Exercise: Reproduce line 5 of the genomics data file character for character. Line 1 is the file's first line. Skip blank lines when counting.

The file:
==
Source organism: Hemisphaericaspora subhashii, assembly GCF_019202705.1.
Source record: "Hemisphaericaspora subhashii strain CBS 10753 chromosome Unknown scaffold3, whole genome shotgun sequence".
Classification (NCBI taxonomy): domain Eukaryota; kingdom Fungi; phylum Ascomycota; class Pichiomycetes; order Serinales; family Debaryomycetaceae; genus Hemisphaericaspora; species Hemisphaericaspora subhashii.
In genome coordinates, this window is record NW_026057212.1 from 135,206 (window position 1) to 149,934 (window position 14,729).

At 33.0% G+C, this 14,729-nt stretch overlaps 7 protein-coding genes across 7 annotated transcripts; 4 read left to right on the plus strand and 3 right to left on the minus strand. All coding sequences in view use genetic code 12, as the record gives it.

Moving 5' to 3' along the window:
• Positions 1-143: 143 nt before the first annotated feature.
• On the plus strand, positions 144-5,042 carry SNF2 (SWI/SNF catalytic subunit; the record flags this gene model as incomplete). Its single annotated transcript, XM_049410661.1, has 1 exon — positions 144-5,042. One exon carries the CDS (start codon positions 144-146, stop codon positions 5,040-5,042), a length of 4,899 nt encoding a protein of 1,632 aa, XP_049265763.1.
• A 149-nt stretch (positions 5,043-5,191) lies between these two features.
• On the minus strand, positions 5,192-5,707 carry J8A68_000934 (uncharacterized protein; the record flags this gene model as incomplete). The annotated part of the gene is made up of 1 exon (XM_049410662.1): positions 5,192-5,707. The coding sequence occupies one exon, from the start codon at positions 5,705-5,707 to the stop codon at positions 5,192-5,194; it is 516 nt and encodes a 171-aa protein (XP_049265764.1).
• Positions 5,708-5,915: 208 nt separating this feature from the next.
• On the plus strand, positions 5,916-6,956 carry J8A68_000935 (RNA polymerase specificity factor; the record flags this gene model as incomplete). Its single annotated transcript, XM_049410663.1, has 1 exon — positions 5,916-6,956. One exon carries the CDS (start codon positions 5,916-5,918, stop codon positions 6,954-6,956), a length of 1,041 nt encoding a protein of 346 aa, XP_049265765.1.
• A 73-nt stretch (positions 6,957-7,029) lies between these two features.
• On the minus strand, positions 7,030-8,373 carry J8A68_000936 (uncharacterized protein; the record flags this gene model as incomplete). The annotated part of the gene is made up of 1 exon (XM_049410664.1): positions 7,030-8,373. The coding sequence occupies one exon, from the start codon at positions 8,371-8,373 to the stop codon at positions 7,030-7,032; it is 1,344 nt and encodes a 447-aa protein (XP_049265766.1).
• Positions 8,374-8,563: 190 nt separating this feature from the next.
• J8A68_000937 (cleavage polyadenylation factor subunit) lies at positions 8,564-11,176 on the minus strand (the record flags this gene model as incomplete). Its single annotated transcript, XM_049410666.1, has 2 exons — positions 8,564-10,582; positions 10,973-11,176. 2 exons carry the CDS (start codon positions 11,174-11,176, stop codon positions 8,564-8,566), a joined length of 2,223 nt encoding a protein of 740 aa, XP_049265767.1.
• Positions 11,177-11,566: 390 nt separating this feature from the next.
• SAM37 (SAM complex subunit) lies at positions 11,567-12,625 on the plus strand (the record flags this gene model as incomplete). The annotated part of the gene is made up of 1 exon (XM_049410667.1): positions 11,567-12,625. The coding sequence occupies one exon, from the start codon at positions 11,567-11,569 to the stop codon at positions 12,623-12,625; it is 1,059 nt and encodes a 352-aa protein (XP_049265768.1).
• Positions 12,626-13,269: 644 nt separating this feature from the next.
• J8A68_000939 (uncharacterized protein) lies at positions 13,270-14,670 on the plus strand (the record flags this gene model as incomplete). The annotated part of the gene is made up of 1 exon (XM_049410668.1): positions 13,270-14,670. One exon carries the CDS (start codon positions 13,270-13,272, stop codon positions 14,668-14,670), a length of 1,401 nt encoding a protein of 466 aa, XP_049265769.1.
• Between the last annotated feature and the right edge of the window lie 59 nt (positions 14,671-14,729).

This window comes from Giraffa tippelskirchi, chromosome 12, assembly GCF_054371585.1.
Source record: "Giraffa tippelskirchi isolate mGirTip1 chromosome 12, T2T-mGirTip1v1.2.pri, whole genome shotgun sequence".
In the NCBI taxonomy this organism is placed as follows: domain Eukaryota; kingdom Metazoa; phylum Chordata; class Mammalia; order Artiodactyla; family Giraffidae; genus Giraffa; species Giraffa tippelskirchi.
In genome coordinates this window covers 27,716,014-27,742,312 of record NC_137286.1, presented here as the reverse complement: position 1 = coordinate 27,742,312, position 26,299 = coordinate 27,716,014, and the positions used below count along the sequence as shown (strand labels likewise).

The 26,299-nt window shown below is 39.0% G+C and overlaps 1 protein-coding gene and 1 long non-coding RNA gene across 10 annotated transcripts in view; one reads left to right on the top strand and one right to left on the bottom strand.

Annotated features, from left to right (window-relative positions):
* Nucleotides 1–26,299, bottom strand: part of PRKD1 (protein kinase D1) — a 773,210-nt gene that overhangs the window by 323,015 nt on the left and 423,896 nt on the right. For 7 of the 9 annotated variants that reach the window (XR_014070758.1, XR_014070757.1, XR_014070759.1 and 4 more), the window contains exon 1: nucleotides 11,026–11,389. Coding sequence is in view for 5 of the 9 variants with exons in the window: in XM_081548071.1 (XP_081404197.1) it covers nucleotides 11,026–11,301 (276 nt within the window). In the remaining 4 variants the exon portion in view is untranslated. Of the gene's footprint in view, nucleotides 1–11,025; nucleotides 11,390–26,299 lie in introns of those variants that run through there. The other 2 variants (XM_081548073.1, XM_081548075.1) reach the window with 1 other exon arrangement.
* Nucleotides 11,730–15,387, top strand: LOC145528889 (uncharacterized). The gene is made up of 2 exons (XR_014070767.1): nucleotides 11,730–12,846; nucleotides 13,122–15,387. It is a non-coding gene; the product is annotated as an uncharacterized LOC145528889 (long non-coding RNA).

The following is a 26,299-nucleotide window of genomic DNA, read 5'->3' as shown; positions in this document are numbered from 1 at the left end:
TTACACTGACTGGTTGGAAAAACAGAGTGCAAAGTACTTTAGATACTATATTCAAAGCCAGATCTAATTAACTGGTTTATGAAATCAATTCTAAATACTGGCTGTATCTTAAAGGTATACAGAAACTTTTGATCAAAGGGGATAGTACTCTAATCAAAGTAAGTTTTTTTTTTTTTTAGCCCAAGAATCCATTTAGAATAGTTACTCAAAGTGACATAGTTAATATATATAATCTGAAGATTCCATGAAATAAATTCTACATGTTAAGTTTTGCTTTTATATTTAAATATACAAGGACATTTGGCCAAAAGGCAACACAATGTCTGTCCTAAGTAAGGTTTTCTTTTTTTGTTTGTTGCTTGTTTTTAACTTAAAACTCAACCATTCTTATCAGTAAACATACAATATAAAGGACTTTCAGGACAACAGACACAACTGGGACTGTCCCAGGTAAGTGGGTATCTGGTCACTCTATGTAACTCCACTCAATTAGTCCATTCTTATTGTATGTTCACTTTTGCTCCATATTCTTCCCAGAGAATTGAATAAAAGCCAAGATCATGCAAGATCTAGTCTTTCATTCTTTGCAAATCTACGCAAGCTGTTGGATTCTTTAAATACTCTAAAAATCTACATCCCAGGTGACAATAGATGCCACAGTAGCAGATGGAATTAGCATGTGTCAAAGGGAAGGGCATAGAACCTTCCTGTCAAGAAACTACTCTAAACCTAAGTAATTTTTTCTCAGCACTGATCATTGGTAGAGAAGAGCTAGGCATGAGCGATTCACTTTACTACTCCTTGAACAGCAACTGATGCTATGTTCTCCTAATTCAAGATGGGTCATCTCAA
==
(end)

At 33.0% G+C, this 14,729-nt stretch overlaps 7 protein-coding genes across 7 annotated transcripts; 4 read left to right on the plus strand and 3 right to left on the minus strand. All coding sequences in view use genetic code 12, as the record gives it.